Prof Moyo donates to chief

Prof Moyo donates to chief


ZIMBABWE – Traditional leaders should be well capacitated as they play a significant role to promote peace and security in rural communities, Tsholotsho North legislator Professor Jonathan Moyo has said.

Handing over the last batch of three-wheeler motorcycles and bicycles to traditional leaders at Chief Tategulu’s homestead in Tsholotsho on Sunday, Prof Moyo reiterated the importance of the role played by chiefs, headmen and village heads.

Prof Moyo, who is also the Minister of Higher and Tertiary Education, Science and Technology Development donated a consignment of three-wheeler motorcycles and bicycles to traditional leaders in his constituency.

Last Friday, he also donated to traditional leaders at Chief Mathuphula’s homestead bringing the total donation to 10 three-wheeler motorcycles and 239 bicycles.

The consignment, which is worth more than $50 000, is meant to help traditional leaders respond to emergencies quickly and improve communication in their communities.

“Our Constitution creates a dual legal system, the general or modern law and the African customary law. The people who implement and enforce customary law are the traditional leaders. Unfortunately, they have been having serious difficulties in executing their constitutional obligations. The majority of the people here live under African customary law but we can’t have that constistutional dispensation enjoyed by these people if the leaders who have been given the responsibility to enforce African customary law can’t reach out,” said Prof Moyo.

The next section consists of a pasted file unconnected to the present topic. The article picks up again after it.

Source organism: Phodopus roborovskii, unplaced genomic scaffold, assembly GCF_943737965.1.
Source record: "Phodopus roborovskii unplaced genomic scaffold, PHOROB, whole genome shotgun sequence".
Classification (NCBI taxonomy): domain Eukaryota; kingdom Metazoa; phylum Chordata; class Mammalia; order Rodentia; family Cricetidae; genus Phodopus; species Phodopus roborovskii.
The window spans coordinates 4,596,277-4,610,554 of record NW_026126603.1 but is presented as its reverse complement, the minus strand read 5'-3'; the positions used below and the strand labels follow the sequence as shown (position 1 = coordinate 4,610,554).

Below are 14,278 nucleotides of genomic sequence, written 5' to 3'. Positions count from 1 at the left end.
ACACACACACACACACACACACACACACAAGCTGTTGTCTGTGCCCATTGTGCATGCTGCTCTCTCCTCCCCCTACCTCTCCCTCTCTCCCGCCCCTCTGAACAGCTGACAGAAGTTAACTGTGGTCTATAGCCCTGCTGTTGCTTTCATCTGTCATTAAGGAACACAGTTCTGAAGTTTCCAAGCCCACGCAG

He said he was happy that the intervention will serve a double purpose of enabling traditional leaders to deal with emergencies and protect the community.

“Tsholotsho generally, Tsholotsho North in particuar is a seriously rural community, which is why some people call it ‘komnyamubambile’ and in a typical community setting like this one the most important thing is the interaction of the community with the leadership.

“The most important leadership in this type of community is the traditional leadership. They’re the ones who have everyday contact with the community but they’re seriously disempowered, which makes it difficult to discharge their duties and responsibilities in terms of reaching out to the community,” said Prof Moyo.

There is no infrastructure, he added, for communicating and there are no functioning telephonic services, whether landlines or cellular services.

“This particular area is bordering the biggest national park in the country which has all the wonderful animals, which contribute a lot to our economy but also dangerous to the community, the elephants, the lions, the heynas, cheetahs.

“When villagers are in trouble with these animals they really have difficulties communicating their states of emergencies. The people that are the first to be told about these problems are the traditional leaders. They don’t necessarily need telephones or cellphones to reach out. They need the most basic form of transport. They were actually walking when they hear that a particular homestead has experienced problems,” said Prof Moyo.

He said when the problem was brought to his attention he decided to capacitate traditional leaders with motorcycles and bicycles.

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